Can we agree that managers MUST plan to do something positive about the behaviors of those important external audiences of theirs that MOST affect their operation?
Sure, you could measure the rather narrow results achieved by tactical subsets of your public relations program like special events, brochures, broadcast plugs or press releases. On the other hand, you as a business, non-profit or association manager might better measure the results of your strategic efforts to alter individual perception among your key outside audiences leading to changed behaviors, which then help you achieve your managerial objectives.
I mean, can we agree that managers MUST plan to do something positive about the behaviors of those important external audiences of theirs that most affect their operation?
And especially so when they persuade the key outside folks to their way of thinking by helping to move them to take actions that allow their department, division or subsidiary to succeed?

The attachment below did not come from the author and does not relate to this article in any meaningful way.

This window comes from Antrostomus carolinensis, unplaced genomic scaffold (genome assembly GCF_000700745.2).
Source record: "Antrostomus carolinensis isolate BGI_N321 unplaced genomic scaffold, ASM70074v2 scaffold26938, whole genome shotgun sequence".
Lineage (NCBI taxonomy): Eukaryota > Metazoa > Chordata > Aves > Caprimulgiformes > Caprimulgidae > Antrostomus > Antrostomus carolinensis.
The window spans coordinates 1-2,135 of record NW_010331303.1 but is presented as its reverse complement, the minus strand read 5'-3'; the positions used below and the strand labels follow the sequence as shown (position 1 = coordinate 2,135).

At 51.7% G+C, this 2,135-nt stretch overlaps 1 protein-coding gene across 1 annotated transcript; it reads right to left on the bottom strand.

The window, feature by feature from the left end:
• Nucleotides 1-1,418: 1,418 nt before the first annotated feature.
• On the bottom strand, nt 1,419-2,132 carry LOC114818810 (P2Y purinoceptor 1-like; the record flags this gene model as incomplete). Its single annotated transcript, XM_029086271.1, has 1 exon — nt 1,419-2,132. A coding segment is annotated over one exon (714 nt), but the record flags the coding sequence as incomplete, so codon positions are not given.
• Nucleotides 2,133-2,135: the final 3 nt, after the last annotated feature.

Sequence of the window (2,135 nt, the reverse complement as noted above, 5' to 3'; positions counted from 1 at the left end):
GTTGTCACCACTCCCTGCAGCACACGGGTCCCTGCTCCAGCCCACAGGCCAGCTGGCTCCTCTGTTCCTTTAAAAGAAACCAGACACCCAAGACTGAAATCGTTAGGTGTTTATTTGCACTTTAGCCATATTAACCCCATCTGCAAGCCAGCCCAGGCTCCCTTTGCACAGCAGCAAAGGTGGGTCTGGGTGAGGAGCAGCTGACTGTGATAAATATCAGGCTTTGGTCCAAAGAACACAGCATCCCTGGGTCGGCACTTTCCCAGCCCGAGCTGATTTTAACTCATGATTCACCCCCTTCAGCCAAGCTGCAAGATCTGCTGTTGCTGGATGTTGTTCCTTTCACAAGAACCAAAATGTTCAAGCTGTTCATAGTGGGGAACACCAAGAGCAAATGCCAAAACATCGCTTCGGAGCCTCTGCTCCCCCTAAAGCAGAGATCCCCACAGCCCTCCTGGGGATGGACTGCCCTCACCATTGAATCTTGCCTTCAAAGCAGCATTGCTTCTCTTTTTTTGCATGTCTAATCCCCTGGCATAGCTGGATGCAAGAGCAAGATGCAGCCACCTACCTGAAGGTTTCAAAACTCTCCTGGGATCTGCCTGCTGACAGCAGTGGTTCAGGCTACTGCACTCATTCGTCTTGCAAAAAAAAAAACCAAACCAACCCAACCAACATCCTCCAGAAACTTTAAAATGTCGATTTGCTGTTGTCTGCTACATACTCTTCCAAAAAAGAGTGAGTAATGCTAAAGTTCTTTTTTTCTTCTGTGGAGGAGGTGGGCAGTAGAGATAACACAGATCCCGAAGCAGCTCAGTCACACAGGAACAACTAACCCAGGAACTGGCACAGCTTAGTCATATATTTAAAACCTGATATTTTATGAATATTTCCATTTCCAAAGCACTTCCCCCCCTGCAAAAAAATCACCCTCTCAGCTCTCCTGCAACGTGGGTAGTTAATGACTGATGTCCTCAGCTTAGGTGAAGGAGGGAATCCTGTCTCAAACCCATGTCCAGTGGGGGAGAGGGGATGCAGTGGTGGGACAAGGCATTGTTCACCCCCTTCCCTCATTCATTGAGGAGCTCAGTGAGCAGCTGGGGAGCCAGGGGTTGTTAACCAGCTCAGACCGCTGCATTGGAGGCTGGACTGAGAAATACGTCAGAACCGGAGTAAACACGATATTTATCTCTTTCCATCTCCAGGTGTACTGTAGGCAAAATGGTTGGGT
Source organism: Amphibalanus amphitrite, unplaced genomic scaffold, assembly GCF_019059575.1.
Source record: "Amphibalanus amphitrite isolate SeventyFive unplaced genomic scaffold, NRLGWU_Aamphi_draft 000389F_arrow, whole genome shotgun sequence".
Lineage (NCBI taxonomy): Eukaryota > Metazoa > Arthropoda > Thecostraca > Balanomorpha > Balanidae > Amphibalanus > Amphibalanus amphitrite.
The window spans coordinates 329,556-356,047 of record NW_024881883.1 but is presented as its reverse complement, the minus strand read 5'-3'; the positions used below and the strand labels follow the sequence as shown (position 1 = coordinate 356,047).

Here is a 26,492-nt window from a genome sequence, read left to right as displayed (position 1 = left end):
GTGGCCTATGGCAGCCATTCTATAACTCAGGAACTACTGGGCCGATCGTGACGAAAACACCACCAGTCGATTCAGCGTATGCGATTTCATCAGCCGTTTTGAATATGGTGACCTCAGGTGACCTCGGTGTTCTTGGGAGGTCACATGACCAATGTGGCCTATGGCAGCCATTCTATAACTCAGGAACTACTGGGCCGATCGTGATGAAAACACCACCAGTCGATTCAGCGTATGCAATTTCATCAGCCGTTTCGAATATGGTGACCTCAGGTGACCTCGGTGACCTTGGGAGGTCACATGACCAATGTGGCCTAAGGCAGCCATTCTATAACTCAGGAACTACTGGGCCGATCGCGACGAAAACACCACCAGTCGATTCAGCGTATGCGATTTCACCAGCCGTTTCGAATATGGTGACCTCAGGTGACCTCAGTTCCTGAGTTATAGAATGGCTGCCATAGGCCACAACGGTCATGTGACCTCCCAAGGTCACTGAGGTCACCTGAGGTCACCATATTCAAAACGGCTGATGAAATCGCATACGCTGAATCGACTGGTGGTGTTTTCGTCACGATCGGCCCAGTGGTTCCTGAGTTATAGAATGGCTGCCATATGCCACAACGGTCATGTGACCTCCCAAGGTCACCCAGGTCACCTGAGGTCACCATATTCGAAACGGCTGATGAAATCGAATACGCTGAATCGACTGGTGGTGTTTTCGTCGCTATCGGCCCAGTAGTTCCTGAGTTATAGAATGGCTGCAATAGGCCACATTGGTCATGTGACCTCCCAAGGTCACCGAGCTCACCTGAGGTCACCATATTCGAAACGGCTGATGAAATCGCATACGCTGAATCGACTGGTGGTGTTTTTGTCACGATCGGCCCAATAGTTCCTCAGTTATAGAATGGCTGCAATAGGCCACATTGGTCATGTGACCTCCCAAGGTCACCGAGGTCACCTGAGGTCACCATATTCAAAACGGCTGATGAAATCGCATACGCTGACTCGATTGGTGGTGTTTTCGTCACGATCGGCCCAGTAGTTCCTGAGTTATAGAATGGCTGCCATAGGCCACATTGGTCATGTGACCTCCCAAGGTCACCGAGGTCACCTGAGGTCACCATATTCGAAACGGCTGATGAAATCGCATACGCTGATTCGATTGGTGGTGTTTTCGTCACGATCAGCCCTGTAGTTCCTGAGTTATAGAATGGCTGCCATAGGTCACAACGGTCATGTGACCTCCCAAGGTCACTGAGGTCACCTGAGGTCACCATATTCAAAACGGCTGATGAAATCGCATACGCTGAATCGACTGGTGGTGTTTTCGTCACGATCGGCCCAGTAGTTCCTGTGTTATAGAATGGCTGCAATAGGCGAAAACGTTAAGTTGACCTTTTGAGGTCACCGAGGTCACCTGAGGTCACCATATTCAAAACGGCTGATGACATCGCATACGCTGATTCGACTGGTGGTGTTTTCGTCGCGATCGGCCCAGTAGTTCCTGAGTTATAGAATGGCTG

But it takes more than good intentions for any manager to alter individual, key-audience perception leading to changed behaviors, something of profound importance to ALL business, non-profit and association managers.
He or she needs a plan dedicated to getting every member of the public relations team working towards the same external audience behaviors which ensure that the organization’s public relations effort stays sharply focused.
The foundation looks like this: we expect that people act on their perception of the facts before them, which leads to predictable behaviors. When we create, change or reinforce that opinion by reaching, persuading and moving-to-desired-action the very people whose actions affect the organization the most, the mission of public relations is accomplished.
Results can materialize faster than you might suspect — for example, bounces in showroom visits; new proposals for strategic alliances and joint ventures; customers making repeat purchases; prospects starting to work with them; membership applications on the rise, and capital givers or specifying sources are looking their way.
Watch the real performers at work. They find out who among their key external audiences are behaving in ways that help or hinder the achievement of their objectives. Then, they list them according to how severely their behaviors affect their organization.